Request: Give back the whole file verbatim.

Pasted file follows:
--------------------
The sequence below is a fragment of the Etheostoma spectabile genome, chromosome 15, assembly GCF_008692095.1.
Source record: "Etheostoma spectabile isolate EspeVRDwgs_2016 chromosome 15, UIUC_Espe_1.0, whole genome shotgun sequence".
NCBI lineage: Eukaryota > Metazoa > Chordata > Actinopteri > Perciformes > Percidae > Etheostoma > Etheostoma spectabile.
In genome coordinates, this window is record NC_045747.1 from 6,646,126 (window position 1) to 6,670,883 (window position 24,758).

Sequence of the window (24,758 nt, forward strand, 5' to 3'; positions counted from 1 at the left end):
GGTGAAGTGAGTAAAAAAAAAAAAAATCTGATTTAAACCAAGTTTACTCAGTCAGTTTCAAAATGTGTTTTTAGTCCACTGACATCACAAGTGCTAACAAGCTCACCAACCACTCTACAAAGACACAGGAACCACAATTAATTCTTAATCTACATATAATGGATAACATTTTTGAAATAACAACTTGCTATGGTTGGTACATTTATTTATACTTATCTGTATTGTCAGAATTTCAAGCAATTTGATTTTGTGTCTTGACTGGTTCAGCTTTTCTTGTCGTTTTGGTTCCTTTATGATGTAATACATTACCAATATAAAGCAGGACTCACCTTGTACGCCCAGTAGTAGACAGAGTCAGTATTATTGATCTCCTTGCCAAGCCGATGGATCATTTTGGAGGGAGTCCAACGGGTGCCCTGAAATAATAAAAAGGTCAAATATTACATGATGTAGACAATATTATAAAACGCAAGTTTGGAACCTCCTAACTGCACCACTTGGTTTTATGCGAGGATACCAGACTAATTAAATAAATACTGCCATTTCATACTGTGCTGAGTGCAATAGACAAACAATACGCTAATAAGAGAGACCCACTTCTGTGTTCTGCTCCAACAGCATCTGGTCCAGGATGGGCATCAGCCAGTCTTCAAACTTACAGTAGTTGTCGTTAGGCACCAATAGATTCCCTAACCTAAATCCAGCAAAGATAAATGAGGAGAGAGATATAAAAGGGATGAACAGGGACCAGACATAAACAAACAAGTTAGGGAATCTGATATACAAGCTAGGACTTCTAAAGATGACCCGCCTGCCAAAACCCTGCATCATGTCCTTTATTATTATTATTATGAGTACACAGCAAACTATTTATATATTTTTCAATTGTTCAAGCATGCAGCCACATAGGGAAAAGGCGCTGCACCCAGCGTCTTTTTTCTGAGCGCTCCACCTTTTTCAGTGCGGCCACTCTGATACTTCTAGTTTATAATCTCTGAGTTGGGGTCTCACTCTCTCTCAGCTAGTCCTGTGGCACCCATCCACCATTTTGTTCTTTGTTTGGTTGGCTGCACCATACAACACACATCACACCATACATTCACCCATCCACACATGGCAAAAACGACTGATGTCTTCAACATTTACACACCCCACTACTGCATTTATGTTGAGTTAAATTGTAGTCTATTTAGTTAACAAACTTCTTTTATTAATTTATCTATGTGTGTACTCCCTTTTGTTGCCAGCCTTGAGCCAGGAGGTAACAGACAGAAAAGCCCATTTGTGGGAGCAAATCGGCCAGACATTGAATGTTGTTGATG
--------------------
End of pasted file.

The sequence below is a fragment of the Etheostoma spectabile genome, chromosome 15, assembly GCF_008692095.1.
Source record: "Etheostoma spectabile isolate EspeVRDwgs_2016 chromosome 15, UIUC_Espe_1.0, whole genome shotgun sequence".
NCBI lineage: Eukaryota > Metazoa > Chordata > Actinopteri > Perciformes > Percidae > Etheostoma > Etheostoma spectabile.
In genome coordinates, this window is record NC_045747.1 from 6,646,126 (window position 1) to 6,670,883 (window position 24,758).

Sequence of the window (24,758 nt, forward strand, 5' to 3'; positions counted from 1 at the left end):
GGTGAAGTGAGTAAAAAAAAAAAAAATCTGATTTAAACCAAGTTTACTCAGTCAGTTTCAAAATGTGTTTTTAGTCCACTGACATCACAAGTGCTAACAAGCTCACCAACCACTCTACAAAGACACAGGAACCACAATTAATTCTTAATCTACATATAATGGATAACATTTTTGAAATAACAACTTGCTATGGTTGGTACATTTATTTATACTTATCTGTATTGTCAGAATTTCAAGCAATTTGATTTTGTGTCTTGACTGGTTCAGCTTTTCTTGTCGTTTTGGTTCCTTTATGATGTAATACATTACCAATATAAAGCAGGACTCACCTTGTACGCCCAGTAGTAGACAGAGTCAGTATTATTGATCTCCTTGCCAAGCCGATGGATCATTTTGGAGGGAGTCCAACGGGTGCCCTGAAATAATAAAAAGGTCAAATATTACATGATGTAGACAATATTATAAAACGCAAGTTTGGAACCTCCTAACTGCACCACTTGGTTTTATGCGAGGATACCAGACTAATTAAATAAATACTGCCATTTCATACTGTGCTGAGTGCAATAGACAAACAATACGCTAATAAGAGAGACCCACTTCTGTGTTCTGCTCCAACAGCATCTGGTCCAGGATGGGCATCAGCCAGTCTTCAAACTTACAGTAGTTGTCGTTAGGCACCAATAGATTCCCTAACCTAAATCCAGCAAAGATAAATGAGGAGAGAGATATAAAAGGGATGAACAGGGACCAGACATAAACAAACAAGTTAGGGAATCTGATATACAAGCTAGGACTTCTAAAGATGACCCGCCTGCCAAAACCCTGCATCATGTCCTTTATTATTATTATTATGAGTACACAGCAAACTATTTATATATTTTTCAATTGTTCAAGCATGCAGCCACATAGGGAAAAGGCGCTGCACCCAGCGTCTTTTTTCTGAGCGCTCCACCTTTTTCAGTGCGGCCACTCTGATACTTCTAGTTTATAATCTCTGAGTTGGGGTCTCACTCTCTCTCAGCTAGTCCTGTGGCACCCATCCACCATTTTGTTCTTTGTTTGGTTGGCTGCACCATACAACACACATCACACCATACATTCACCCATCCACACATGGCAAAAACGACTGATGTCTTCAACATTTACACACCCCACTACTGCATTTATGTTGAGTTAAATTGTAGTCTATTTAGTTAACAAACTTCTTTTATTAATTTATCTATGTGTGTACTCCCTTTTGTTGCCAGCCTTGAGCCAGGAGGTAACAGACAGAAAAGCCCATTTGTGGGAGCAAATCGGCCAGACATTGAATGTTGTTGATG